window.mcaptcha = {};
mcaptcha.token = async function(callback, workload = 3) {
  const now =;
  const toHash = '[[public-key]];' + now;
  let seed = 0;
  const trailing = '0'.repeat(workload);
  while (true) {
    const uIntArray = new TextEncoder('utf-8').encode(toHash + ';' + seed);
    const array = await crypto.subtle.digest('SHA-256', uIntArray);
    const hashArray = Array.from(new Uint8Array(array));
    const hashHex = => ('00' + b.toString(16)).slice(-2)).join('');
    if (hashHex.endsWith(trailing)) {
      const token = hashHex + ';' + now + ';' + seed;
      const finished =;
    seed += 1;

The point about the above code is that it’s a mathematical “trapdoor”, which forces the client to create thousands of SHA256 value to generate a valid token. Creating one SHA256 is very fast, but creating 5,000 SHA256 values is where it starts to become a expensive from a CPU perspective.

The server on the other hand can easily verify the token by creating a single SHA256, while the client needs to generate thousands of SHA256 values to create a valid token.


First of all, Magic CAPTCHA is literally 0.04% of the size of reCAPTCHA, implying it has zero negative consequences for your page load speed - Where Google’s reCAPTCHA typically eats up 25% of your total page load speed according to Google’s own measurement tools. This implies that for pages that need to load fast, reCAPTCHA is fundamentally broken. Magic CAPTCHA is not broken, and has zero consequences for your page load speed.

In addition Google’s reCAPTCHA will constantly invoke Google with information about events occurring on your page. This eats up more bandwidth, which becomes a really big deal on phones and tablets with slow internet connections.

On top of that, simply loading anything from a Google domain forces you to show cookie disclaimers to be in compliance with GDPR and other privacy related laws. Magic CAPTCHA will never transmit cookies or private data to the server, unless you somehow force it to do this. This implies you can get completely rid of all your cookie disclaimers, assuming you don’t use other Google related code in your frontend.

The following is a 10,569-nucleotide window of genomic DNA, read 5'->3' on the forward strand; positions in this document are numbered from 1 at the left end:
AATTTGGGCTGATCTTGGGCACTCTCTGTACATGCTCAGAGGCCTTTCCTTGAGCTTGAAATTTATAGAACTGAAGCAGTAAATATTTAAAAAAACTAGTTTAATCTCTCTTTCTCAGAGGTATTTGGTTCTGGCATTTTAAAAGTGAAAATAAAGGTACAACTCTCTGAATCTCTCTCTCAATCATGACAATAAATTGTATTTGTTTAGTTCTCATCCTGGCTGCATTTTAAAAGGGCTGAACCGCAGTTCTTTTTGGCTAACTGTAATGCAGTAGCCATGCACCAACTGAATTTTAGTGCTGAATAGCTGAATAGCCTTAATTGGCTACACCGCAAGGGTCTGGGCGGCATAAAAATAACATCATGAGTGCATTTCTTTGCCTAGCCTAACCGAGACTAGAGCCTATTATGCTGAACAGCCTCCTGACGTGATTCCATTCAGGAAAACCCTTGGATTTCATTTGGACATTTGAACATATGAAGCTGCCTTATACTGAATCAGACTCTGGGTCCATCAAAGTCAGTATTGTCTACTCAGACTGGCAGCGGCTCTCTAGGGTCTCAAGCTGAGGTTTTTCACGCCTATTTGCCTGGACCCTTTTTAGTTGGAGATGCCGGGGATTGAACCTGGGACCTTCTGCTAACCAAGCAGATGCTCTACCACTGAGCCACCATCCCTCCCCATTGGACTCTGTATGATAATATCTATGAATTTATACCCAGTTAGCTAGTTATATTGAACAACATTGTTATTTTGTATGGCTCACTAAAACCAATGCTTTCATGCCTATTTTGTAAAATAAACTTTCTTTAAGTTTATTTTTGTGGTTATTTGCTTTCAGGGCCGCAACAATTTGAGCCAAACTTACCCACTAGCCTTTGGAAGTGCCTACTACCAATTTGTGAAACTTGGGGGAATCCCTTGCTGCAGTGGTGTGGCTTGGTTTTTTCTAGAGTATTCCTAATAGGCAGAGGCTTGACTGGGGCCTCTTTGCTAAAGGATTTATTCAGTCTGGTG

All in all Google reCAPTCHA is for the above reasons fundamentally broken!

Magic CAPTCHA also allows for “friendly bots” to invoke your endpoints without additional authentication or authorisation schemes. Sometimes you want to create publicly available endpoints that prevents malicious bots from invoking thousands of times, while still allowing “friendly bots” to invoke the same endpoints. Magic CAPTCHA allows for this, since the cost/benefit becomes a calculation the bot can do to calculate that the cost of generating a token is actually worth it - Resulting in that a bot might want to invoke your endpoint once or twice, but will probably avoid invoking it 10,000 times, unless it is very persistent and willing to waste a lot of energy (read money) to invoke your endpoint.


Magic CAPTCHA does not technically eliminate bots. In fact, any bot can easily invoke your endpoint, but the idea is to scare bots away from doing that repeatedly due to the cost of having to create thousands of SHA256 values for each invocation, which spends a lot of CPU, and therefore becomes expensive over time.

This implies that technically Magic CAPTCHA isn’t actually a CAPTCHA according to its strict definition, and malicious bots might go through it and invoke your endpoint. The idea with Magic CAPTCHA is that the cost of doing such a thing becomes so large over time, that few will choose to do it simply for this reason. And even those that invokes your endpoint, will probably not want to invoke it thousands of times consecutively.

In addition, when generating a token the client’s CPU will run on maximum performance for 0.05 to 5 seconds, depending upon the CPU’s power and your workload requirements. This spends extra power on the client, which might be a concern for phones and other devices that are running on battery, and/or endpoints the client needs to invoke many times, over and over again.

For the above reasons Magic CAPTCHA isn’t a drop-in replacement of Google’s reCAPTCHA, and only really work in some few scenarios. However, when it does work, it runs in circles around Google reCAPTCHA on all parameters that matters.

Notice, Magic still contains Google reCAPTCHA logic allowing you to resort to reCAPTCHA when Magic CAPTCHA isn’t enough for these reasons, since Magic CAPTCHA can’t replace Google’s reCAPTCHA on everything. However, when it can replace reCAPTCHA it is literally “a bajillion” times better.